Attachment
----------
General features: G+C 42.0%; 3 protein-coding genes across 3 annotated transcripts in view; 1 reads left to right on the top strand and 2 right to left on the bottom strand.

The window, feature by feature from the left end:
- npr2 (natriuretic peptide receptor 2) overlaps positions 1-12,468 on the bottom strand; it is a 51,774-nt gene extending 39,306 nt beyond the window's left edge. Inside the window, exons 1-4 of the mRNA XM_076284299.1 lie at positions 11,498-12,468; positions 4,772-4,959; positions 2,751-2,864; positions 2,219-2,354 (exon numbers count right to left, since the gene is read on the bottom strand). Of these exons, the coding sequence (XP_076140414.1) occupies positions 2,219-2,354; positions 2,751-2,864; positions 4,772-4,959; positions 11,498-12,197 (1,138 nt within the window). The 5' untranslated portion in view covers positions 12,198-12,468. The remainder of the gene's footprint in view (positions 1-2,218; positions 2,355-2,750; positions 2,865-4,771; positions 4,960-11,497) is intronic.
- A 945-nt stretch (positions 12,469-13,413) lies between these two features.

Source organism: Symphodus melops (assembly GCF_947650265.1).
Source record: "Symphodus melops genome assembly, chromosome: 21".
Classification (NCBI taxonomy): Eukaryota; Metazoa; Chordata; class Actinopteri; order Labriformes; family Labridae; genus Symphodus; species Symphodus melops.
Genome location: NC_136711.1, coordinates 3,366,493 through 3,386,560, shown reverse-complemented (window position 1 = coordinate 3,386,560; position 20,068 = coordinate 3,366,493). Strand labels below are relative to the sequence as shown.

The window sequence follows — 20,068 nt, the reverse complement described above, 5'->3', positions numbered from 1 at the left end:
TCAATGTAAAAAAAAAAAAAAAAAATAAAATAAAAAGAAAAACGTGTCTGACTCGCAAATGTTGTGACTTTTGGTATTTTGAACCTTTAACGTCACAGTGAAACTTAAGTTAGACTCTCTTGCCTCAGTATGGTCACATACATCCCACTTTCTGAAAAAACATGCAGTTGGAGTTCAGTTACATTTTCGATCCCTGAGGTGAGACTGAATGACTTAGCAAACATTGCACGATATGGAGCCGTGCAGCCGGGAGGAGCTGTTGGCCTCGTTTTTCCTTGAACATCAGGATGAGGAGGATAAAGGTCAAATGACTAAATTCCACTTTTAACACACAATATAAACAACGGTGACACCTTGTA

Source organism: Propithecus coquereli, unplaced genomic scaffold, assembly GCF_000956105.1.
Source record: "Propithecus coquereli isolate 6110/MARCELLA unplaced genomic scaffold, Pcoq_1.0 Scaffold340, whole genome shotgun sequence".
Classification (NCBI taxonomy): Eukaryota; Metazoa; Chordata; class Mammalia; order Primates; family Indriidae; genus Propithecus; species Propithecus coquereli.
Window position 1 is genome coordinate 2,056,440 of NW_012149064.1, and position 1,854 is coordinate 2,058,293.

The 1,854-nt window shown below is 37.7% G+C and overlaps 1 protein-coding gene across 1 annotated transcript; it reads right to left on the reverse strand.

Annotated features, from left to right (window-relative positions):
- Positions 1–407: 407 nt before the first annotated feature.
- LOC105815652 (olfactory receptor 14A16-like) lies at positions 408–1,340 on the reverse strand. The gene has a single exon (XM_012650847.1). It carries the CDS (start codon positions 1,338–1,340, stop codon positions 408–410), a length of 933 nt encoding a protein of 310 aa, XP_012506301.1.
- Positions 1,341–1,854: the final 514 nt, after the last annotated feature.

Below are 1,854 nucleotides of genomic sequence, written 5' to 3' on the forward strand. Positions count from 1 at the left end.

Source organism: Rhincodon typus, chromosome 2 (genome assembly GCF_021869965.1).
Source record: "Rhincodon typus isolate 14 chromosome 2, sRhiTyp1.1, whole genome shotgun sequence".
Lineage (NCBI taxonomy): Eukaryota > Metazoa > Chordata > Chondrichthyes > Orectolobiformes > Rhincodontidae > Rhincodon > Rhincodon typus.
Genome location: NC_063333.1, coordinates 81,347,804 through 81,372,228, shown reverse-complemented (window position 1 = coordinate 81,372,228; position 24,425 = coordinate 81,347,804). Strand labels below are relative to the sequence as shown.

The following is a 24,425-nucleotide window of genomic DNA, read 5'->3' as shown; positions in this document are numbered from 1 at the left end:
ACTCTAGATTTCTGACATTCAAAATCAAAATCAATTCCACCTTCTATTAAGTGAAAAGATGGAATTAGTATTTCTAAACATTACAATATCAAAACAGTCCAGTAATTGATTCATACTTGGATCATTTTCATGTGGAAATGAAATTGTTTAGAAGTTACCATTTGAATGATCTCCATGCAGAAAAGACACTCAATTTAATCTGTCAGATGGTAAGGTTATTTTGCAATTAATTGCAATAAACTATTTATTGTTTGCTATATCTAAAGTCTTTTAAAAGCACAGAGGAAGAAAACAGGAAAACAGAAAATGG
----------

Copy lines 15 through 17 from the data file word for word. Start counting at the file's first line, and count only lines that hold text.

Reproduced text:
The 1,854-nt window shown below is 37.7% G+C and overlaps 1 protein-coding gene across 1 annotated transcript; it reads right to left on the reverse strand.

Annotated features, from left to right (window-relative positions):
- Positions 1–407: 407 nt before the first annotated feature.